Before 1910, progressive overseas art had rarely been seen in Britain. Because it was so alien, the Manet and the Post-Impressionists opened, in the words of The Burlington Magazine for Connoisseurs' editorial to celebrate the exhibition's centenary, "to a hailstorm of critical abuse". It quoted the views of one visitor "who thought most of the pictures were 'abortions'" while bemoaning the fact that the galleries themselves were "'uncomfortably crowded with a horde of giggling and laughing women'". The general consensus amongst critics and public alike was that the collected works were "boring, ordinary, unelevated [and] without distinction". It was agreed, for instance, that Cézanne's Portrait of Mme Cézanne had "no feminine allure to recommend her", Matisse's The Girl with Green Eyes "was common, even brazen", and while Gauguin's Tahitian scenes "had some exotic pulling power", his "'savages' could hardly be hung on one's wall". The Burlington recorded that the exhibition had amounted to "an unsettling visual democracy that undermined the cultured assumptions of the educated classes" and even "the brilliant colour was an affront to such refined sensibilities, conditioned as they were by the muted palette of the New English Art Club, by Whistlerian tonalities or the decorum of society portraiture".
The Burlington noted that while the exhibition had not made its "leading artists household names overnight", Fry had effectively set the ground for their widespread acceptance which reached its full fruition over the next decade or so: "Gauguin [...] became a figure of romance and rebellion, his life evoked a few years later in Somerset Maugham's bestselling novel The Moon and Sixpence; Van Gogh was the deranged genius of popular imagination, although the publication of his letters in the following decade evidenced the idea of him as an undisciplined lunatic; and Cézanne, from being an incompetent 'bungler', rapidly assumed shaman-like status in the development of Modernism". The Burlington's centenary editorial paid glowing tribute to Fry's daring, suggesting that it was the magazine's good fortune that its co-founder was using its pages to lead a celebration of the exhibition when other journals and critics were roundly condemning the "reckless" collection of works.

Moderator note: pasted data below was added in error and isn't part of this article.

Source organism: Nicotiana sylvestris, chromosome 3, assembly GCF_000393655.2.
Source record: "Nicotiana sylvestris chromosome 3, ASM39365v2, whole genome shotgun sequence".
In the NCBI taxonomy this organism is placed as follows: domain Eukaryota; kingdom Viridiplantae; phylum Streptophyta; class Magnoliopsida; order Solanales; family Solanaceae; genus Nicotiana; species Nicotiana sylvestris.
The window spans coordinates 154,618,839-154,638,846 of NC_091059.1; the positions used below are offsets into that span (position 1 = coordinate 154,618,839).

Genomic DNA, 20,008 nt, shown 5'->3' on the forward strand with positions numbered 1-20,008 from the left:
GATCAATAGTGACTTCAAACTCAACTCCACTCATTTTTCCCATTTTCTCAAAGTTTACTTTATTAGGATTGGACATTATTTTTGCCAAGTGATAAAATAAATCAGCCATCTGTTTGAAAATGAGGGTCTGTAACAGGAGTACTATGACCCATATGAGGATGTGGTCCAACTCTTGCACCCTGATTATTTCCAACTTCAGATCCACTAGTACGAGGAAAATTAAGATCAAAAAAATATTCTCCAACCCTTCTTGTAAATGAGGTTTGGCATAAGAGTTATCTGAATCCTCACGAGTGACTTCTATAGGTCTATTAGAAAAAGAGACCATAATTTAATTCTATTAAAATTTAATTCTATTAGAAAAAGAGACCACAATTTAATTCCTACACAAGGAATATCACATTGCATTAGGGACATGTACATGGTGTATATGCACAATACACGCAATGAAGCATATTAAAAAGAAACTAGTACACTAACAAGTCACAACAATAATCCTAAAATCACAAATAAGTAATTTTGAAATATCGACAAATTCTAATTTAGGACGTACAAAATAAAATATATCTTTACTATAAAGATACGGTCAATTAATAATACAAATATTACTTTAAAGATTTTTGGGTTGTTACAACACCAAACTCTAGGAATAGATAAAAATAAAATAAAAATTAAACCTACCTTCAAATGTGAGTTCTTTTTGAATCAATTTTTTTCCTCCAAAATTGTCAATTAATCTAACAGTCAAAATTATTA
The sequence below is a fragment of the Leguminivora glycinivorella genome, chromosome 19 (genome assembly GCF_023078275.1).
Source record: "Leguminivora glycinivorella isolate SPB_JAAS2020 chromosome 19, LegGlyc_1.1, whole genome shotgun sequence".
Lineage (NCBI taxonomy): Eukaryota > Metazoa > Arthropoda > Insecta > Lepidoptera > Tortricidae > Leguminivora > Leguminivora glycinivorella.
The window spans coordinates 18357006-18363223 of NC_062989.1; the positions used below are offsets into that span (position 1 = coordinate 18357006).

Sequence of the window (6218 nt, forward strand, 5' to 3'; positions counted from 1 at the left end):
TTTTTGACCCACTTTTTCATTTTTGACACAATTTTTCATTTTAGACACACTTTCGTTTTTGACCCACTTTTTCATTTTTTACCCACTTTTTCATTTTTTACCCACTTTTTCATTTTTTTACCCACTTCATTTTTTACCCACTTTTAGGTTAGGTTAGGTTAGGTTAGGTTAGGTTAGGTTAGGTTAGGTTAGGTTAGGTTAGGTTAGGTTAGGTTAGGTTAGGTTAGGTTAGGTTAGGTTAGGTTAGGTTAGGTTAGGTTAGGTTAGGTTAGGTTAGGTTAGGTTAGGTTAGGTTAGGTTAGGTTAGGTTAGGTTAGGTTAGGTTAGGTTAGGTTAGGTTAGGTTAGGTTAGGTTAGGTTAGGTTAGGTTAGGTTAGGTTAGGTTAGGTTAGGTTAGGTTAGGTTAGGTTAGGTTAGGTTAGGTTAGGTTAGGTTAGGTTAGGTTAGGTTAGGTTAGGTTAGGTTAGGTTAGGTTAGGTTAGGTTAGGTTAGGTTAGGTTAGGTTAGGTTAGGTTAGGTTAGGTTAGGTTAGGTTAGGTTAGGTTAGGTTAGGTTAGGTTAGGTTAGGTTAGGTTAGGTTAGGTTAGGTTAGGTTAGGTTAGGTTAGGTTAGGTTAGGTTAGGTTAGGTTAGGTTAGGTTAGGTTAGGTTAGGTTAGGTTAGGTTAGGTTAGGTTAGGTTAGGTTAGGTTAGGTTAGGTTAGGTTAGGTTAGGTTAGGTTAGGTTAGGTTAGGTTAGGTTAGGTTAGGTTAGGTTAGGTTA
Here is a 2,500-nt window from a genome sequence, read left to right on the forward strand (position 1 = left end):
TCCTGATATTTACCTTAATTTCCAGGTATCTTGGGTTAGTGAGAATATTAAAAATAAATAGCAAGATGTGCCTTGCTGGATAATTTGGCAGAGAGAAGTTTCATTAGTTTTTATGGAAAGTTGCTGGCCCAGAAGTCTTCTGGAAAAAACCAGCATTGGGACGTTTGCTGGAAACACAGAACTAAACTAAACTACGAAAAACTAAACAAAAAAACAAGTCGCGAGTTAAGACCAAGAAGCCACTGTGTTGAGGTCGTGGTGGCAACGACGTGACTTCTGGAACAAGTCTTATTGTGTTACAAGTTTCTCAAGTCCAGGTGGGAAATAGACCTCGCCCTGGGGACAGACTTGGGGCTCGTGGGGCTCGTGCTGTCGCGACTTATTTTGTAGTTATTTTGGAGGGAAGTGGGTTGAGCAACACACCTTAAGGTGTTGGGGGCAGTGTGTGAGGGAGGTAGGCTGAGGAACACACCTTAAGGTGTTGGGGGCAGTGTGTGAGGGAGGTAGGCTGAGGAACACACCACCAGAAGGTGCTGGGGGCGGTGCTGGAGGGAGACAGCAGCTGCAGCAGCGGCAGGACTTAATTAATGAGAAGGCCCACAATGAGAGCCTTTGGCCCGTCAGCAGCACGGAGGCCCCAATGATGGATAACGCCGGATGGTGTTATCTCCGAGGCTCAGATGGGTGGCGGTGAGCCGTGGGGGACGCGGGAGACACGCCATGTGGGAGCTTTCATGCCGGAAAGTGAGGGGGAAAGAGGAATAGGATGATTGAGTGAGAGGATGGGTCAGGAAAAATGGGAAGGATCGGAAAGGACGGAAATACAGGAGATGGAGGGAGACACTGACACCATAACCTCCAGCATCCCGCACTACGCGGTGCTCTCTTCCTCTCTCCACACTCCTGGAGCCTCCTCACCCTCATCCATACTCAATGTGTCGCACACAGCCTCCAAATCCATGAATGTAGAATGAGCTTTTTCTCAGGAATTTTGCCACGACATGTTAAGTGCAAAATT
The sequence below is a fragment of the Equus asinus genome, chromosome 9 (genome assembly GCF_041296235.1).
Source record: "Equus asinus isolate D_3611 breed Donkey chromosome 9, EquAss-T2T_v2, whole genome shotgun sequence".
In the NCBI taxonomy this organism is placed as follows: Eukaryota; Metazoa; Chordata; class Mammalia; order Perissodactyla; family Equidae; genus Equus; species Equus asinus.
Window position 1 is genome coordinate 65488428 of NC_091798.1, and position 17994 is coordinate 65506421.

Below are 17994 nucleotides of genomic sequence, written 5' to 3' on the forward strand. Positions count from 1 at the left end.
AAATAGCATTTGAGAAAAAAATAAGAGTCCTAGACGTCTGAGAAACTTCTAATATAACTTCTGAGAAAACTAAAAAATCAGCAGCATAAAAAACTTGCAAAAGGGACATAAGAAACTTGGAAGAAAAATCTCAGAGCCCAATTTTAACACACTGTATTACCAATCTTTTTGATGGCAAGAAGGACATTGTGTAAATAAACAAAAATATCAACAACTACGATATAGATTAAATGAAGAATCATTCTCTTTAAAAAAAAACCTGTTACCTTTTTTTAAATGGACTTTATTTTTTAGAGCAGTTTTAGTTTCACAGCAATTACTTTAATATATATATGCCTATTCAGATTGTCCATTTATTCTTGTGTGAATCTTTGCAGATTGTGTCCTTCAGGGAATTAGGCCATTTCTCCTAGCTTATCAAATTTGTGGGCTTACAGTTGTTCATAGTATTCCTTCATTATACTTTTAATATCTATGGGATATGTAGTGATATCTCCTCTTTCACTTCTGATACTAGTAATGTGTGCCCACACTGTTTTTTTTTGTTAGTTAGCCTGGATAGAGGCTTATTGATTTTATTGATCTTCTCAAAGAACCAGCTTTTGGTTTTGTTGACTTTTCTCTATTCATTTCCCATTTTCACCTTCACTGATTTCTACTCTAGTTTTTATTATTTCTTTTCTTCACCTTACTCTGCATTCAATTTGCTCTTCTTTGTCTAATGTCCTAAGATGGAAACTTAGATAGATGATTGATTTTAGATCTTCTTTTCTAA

Fry painted River with Poplars from a bridge at Angles sur l'Anglin near Poitiers in France. The painting was produced at the height of Fry's involvement with his two Post-Impressionist exhibitions at the Grafton Galleries and very clearly reflects the influence of Manet, Matisse, Gaugin, and Cézanne (around whom he had built his own theory on aesthetics). The style of this painting follows - even exaggerates - Cézanne through the subdual of all picture detail to the point of near abstraction. Here the emphasis is on organizing color into blocks with shapes - the clouds, river, the banks of the reeds - rendered as solid mass.
The work, which draws on the decorative qualities he had admired so much in the work of the Impressionists, Post-Impressionists, and the Fauvists. These mid-career works demonstrate Fry's willingness to experiment with radical forms, in the case of the latter, with the Cubist collage techniques being explored by Braque and Picasso. These experimental pieces were followed by a series of landscapes, such as The Artist's Garden at Durbins, Guilford (1915), which maintained his affection for Cézanne's "inner vision" while reintroducing his commitment to picture detail and a general shift towards a more naturalistic style that would follow him into the 1920s and 30s.